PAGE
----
German Chancellor Angela Merkel and U.S. Vice President Mike Pence are set to join leaders on Sunday who are commemorating 80 years since the start of World War Two in Poland, where the conflict is still a live political issue.
Few places saw death and destruction on the scale of Poland. It lost about a fifth of its population, including the vast majority of its 3 million Jewish citizens.
After the war, its shattered capital of Warsaw had to rise again from ruins and Poland remained under Soviet domination until 1989.
Ceremonies began at 4.30 a.m. (0230 GMT) in the small town of Wielun, site of one of the first bombings of the war on Sept. 1, 1939, with speeches by Polish President Andrzej Duda and his German counterpart, Frank-Walter Steinmeier.
Parallel events, attended by Prime Minister Mateusz Morawiecki and European Commission deputy chief Frans Timmermans, were held in the coastal city of Gdansk, site of one of the first battles of the war.
Morawiecki spoke of the huge material, spiritual, economic and financial losses Poland suffered in the war.
“We need to talk about those losses, we need to remember, we need to demand truth and demand compensation.”
For Poland’s Law and Justice (PiS) party, the memory of the war is a central plank of its “historical politics”, aiming to counteract what it calls the West’s lack of appreciation for the extent of the nation’s suffering and bravery under Nazi German occupation.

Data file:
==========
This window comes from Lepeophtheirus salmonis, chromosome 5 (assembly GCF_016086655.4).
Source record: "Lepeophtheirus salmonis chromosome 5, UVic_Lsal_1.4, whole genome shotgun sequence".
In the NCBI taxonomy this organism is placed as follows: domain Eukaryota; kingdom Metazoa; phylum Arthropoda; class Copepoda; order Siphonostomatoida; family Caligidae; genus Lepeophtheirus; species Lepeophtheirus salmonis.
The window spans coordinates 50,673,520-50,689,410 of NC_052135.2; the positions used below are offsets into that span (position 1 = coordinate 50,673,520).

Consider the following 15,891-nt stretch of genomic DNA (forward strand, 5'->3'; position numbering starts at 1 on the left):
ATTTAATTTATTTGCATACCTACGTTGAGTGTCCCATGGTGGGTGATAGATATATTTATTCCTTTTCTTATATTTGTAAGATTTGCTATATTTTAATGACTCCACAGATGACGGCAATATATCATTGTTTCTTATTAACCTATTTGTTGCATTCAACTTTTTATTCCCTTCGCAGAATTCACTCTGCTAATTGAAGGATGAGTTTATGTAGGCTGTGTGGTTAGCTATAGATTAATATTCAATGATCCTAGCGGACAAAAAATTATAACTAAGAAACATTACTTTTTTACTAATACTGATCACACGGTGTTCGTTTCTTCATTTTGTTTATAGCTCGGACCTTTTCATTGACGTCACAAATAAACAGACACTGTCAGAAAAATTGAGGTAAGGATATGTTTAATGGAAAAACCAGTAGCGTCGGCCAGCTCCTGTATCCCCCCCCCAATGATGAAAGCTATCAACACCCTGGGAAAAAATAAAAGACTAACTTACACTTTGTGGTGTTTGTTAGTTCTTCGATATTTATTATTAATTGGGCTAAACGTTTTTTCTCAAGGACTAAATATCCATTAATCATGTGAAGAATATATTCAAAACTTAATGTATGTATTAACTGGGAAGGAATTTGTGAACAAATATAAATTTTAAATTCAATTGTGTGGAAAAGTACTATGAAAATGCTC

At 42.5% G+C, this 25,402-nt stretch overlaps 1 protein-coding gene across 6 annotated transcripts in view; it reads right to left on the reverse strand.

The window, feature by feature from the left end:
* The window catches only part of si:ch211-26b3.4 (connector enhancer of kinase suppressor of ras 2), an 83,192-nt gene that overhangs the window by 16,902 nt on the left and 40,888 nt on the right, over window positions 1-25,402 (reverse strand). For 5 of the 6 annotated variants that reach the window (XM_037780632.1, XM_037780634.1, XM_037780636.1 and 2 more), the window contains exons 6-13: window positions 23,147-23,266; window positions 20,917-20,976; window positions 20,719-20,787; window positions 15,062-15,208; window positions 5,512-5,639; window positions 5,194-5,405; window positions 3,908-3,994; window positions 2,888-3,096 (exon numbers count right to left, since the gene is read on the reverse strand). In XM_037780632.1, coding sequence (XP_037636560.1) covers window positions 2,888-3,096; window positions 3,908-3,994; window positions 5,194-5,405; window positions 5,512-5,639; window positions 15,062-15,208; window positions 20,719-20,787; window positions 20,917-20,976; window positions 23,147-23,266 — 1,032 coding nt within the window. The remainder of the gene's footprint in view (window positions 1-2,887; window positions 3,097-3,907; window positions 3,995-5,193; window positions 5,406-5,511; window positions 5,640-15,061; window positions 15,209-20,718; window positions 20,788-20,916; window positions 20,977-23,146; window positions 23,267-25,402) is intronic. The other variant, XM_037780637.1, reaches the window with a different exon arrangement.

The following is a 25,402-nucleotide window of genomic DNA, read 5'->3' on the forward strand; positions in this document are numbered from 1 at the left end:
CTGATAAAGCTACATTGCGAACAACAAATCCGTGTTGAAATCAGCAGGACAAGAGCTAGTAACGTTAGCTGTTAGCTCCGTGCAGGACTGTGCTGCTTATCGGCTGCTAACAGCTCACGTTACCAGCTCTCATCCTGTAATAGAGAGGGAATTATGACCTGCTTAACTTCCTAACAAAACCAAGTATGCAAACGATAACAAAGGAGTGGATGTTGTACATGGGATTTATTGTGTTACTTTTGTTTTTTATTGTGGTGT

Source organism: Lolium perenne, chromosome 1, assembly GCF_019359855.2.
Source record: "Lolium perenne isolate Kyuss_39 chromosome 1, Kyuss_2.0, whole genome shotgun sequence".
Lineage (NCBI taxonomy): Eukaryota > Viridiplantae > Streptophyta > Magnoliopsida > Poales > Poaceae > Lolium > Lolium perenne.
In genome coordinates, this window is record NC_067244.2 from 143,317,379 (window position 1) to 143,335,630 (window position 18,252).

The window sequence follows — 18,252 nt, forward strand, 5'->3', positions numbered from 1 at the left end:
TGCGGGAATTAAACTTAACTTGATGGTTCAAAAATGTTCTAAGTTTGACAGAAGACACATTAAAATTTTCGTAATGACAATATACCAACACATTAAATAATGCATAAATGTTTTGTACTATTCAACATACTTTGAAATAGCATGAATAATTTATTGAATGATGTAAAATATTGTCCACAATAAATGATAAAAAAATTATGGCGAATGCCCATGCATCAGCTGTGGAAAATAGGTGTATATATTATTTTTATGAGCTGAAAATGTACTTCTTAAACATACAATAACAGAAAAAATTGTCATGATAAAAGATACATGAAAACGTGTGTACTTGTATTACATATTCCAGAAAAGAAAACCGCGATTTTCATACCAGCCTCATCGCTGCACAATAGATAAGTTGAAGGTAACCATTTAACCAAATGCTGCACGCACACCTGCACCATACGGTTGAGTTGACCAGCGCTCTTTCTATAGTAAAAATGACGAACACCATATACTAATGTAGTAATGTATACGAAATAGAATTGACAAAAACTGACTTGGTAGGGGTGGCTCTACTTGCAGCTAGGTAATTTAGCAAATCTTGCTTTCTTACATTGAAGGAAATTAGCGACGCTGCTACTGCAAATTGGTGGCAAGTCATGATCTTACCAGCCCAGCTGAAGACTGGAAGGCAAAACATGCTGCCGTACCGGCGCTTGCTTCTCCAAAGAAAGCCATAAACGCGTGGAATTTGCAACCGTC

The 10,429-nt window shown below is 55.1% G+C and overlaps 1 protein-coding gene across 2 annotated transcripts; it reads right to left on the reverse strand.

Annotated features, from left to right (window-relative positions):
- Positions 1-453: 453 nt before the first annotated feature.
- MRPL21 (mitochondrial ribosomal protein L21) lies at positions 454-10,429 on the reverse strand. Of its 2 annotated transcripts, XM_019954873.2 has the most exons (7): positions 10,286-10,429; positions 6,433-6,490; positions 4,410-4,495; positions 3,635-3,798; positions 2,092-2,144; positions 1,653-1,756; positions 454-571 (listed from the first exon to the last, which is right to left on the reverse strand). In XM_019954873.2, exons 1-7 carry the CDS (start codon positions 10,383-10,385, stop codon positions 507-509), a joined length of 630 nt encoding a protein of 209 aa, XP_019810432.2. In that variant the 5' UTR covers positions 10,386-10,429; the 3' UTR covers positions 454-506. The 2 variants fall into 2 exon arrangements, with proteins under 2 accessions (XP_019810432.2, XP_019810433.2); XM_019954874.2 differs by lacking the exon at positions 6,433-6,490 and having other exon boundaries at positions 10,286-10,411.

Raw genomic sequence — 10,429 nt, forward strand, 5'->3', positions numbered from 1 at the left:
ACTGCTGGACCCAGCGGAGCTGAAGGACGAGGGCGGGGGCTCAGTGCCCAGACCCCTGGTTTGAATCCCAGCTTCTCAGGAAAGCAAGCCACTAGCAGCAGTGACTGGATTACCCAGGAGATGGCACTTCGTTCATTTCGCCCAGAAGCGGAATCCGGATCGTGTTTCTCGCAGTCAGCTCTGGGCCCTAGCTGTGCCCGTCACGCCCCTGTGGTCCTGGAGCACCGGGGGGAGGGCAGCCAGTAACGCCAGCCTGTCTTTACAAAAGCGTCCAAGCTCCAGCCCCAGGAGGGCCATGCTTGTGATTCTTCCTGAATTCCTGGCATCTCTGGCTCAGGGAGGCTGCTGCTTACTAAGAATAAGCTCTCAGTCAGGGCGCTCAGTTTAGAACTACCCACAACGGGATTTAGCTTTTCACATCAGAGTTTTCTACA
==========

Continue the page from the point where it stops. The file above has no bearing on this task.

PiS politicians have also repeatedly called for war reparations from Germany, one of Poland’s biggest trade partners and a fellow member of the European Union and NATO. Berlin says all financial claims linked to World War Two have been settled.
Critics say the party’s ambition is to fan nationalism among voters at a time when populists around the world are tapping into historical revisionism. PiS says the country’s standing on the global stage and national security are at stake.
Articles paid for by a foundation funded by state companies, showing Poland’s experience in the war, appeared in major newspapers across Europe and the United States over the weekend.
As part of its campaign, the Polish National Foundation also paid for supplements in some newspapers consisting of a copy of their front pages from Sept. 2, 1939, that highlighted the Nazi German army’s attack on Poland.
APPORTIONING BLAME, COST
Wartime remembrance has also become a campaign theme ahead of a national election due on Oct. 13, with PiS accusing the opposition of failing to protect Poland’s image.
“Often, we are faced with substantial ignorance when it comes to historical policy … or simply ill will,” Jaroslaw Sellin, deputy culture minister, told reporters.
Merkel and Pence, who is coming after President Donald Trump abruptly canceled a planned trip due to a hurricane, will participate in events later in the day in Warsaw.
The cancellation of Trump’s visit is a disappointment to the PiS government, which is seen as one of Washington’s closest allies in Europe. Polish and U.S. officials have said another visit could be scheduled in the near future.
Opinion polls show PiS is likely to win the October ballot. The party’s ambition is to galvanize voters and disprove critics by winning a majority that would allow it to change the constitution.